Most B2B companies focus on providing products and services to make money and create profit for shareholders. While profit is critical, it is no longer the sole purpose for companies. Instead, yielding to pressure from all fronts, B2B leadership is now focused on providing value for all stakeholders: employees, suppliers, partners, customers, investors, the community, and the planet.
The good news is that companies can be successful serving the needs of stakeholders and shareholders. Companies that do both will be the ones to outperform their peers.
Why Do We Need Purpose Beyond Profit?
Consumers have had a major impact on B2C firms by boycotting and publicly criticizing those whose actions hurt people and the planet. Why should B2B leadership care about this?
- B2B customers bring personal awareness and preference to the buying process. Customers increasingly care about the broader value that companies deliver to people and the planet. They also care about how companies operate and look to ensure that companies do not harm people or the planet in the creation and delivery of their offerings. A company’s purpose, when activated, can demonstrate commitment to broader values that customers seek.
- Employees care and increasingly won’t work for companies that don’t align with their values (as the “great resignation” has shown). In the tight war for talent, companies cannot risk alienating potential talent.
- Investors care, increasingly requiring companies to report on and publish their progress against environmental, social, and governance (ESG) initiatives. Failure to make progress on revenue and profit targets is not the only thing that can damage stock price progress (or lack therein). ESG can also cause damage.
- There is regulatory risk, as, finally, the United Nations and activists are pushing governments to care. Governments will begin regulating if companies don’t act.
What Can B2B Leadership Do To Define Authentic Purpose?
As a result of these influences, B2B leadership is expanding its purpose to include a broader set of stakeholders. For example, Salesforce seeks to change the world for the better through technology that builds stronger relationships. Atlassian, the creators of the Jira software, seeks to “unleash the potential of every team.” DHL Supply Chain, which provides logistics and supply chain outsourcing to other companies, seeks to “[connect] people and [improve] lives.”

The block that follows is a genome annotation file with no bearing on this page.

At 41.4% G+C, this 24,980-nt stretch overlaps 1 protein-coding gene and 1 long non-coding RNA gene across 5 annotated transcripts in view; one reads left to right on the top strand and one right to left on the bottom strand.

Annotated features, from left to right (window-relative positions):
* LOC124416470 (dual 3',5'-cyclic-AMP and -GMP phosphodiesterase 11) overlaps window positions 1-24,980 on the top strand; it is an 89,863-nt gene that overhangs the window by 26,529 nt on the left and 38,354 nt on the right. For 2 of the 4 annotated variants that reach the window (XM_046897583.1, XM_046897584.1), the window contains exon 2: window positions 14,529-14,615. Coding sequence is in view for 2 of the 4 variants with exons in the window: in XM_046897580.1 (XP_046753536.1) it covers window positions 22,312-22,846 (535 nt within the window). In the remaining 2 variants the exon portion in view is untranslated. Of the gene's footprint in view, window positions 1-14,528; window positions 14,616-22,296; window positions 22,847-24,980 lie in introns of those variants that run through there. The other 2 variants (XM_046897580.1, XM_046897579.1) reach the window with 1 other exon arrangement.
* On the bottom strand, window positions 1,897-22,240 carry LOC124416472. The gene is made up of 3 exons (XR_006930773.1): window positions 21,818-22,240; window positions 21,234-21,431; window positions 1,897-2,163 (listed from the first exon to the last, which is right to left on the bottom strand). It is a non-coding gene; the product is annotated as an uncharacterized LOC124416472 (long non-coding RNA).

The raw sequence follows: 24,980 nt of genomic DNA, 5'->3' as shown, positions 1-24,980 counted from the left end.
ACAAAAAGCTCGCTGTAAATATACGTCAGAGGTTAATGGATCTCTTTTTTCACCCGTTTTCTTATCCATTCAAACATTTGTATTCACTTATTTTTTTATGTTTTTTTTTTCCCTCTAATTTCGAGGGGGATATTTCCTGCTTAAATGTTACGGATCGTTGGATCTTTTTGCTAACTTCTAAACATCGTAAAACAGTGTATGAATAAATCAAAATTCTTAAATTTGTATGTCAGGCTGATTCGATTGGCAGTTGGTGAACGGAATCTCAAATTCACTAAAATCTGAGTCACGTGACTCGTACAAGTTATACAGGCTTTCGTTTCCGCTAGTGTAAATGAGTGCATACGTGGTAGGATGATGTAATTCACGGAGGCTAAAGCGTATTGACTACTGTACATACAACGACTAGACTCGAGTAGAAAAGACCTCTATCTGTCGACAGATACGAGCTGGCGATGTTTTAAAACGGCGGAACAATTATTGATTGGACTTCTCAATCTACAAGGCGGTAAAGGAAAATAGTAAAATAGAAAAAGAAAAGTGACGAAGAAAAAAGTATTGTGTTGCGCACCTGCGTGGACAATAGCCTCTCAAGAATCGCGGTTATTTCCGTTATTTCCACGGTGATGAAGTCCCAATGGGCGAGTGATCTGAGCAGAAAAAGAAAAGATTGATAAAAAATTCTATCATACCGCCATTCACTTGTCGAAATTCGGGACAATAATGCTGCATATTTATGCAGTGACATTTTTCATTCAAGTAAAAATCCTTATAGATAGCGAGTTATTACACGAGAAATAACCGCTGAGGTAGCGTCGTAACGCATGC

To be authentic, a company’s purpose must:
- Align with the competencies built in the creation of its products and services.
- Be woven into the fabric of the company, providing guideposts for decision-making and requirements for product design.
- Be needed by society, either by improving people or the planet.
- Deliver value to the company’s bottom line.
Purpose statements run the risk of being “taglines” or lofty goals unless the employees within these companies embrace their meaning. The power of purpose is unleashed when every employee considers how they can deliver value against the stated purpose. Power happens when employees articulate, activate, and extend the purpose. Unfortunately, only 24% of organizations embed purpose into their business so that it influences innovation, operations, and community engagement.
What Can We Do To Unlock The Power Of Purpose?
B2C companies were hit first by consumer activism and preference, but B2B companies wield far more impact on people and the planet. It is now time to act. Each of us plays a role in unlocking the power of our purpose. We must be innovative in designing products, overhauling operations, rethinking processes, extending our competencies, and measuring and reporting on our progress. Initiatives and policies centered on environmental, social, and corporate governance policies are inextricably linked to business risk, value creation, financial performance, and sustainability.
For more on purpose in B2B leadership, listen to our What It Means podcast episode on this topic.